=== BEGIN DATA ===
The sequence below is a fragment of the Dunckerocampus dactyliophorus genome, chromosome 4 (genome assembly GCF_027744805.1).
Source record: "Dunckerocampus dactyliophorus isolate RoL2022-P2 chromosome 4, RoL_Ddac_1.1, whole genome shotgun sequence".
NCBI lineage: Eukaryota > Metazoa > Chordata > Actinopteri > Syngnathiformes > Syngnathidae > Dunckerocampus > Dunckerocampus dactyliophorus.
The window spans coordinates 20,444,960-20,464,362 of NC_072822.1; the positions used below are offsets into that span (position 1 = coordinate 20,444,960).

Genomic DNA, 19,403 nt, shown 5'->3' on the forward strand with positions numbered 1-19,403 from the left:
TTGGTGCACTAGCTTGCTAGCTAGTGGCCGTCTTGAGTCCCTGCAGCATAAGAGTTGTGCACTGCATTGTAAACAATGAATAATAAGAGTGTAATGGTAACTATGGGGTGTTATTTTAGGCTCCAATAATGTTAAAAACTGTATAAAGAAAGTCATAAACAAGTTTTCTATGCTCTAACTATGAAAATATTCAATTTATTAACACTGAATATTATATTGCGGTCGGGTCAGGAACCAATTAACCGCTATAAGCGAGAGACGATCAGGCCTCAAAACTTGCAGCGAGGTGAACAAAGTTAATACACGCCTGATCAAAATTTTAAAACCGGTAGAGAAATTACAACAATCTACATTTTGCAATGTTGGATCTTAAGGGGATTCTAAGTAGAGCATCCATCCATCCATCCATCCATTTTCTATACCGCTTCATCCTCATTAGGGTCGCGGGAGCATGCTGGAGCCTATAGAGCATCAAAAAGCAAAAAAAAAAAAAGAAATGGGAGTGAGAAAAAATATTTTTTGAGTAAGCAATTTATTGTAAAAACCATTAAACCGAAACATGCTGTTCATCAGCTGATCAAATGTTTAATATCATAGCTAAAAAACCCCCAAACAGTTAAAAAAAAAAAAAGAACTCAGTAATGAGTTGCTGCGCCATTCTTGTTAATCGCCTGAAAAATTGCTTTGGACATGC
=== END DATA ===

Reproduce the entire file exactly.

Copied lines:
The sequence below is a fragment of the Dunckerocampus dactyliophorus genome, chromosome 4 (genome assembly GCF_027744805.1).
Source record: "Dunckerocampus dactyliophorus isolate RoL2022-P2 chromosome 4, RoL_Ddac_1.1, whole genome shotgun sequence".
NCBI lineage: Eukaryota > Metazoa > Chordata > Actinopteri > Syngnathiformes > Syngnathidae > Dunckerocampus > Dunckerocampus dactyliophorus.
The window spans coordinates 20,444,960-20,464,362 of NC_072822.1; the positions used below are offsets into that span (position 1 = coordinate 20,444,960).

Genomic DNA, 19,403 nt, shown 5'->3' on the forward strand with positions numbered 1-19,403 from the left:
TTGGTGCACTAGCTTGCTAGCTAGTGGCCGTCTTGAGTCCCTGCAGCATAAGAGTTGTGCACTGCATTGTAAACAATGAATAATAAGAGTGTAATGGTAACTATGGGGTGTTATTTTAGGCTCCAATAATGTTAAAAACTGTATAAAGAAAGTCATAAACAAGTTTTCTATGCTCTAACTATGAAAATATTCAATTTATTAACACTGAATATTATATTGCGGTCGGGTCAGGAACCAATTAACCGCTATAAGCGAGAGACGATCAGGCCTCAAAACTTGCAGCGAGGTGAACAAAGTTAATACACGCCTGATCAAAATTTTAAAACCGGTAGAGAAATTACAACAATCTACATTTTGCAATGTTGGATCTTAAGGGGATTCTAAGTAGAGCATCCATCCATCCATCCATCCATTTTCTATACCGCTTCATCCTCATTAGGGTCGCGGGAGCATGCTGGAGCCTATAGAGCATCAAAAAGCAAAAAAAAAAAAAGAAATGGGAGTGAGAAAAAATATTTTTTGAGTAAGCAATTTATTGTAAAAACCATTAAACCGAAACATGCTGTTCATCAGCTGATCAAATGTTTAATATCATAGCTAAAAAACCCCCAAACAGTTAAAAAAAAAAAAAGAACTCAGTAATGAGTTGCTGCGCCATTCTTGTTAATCGCCTGAAAAATTGCTTTGGACATGC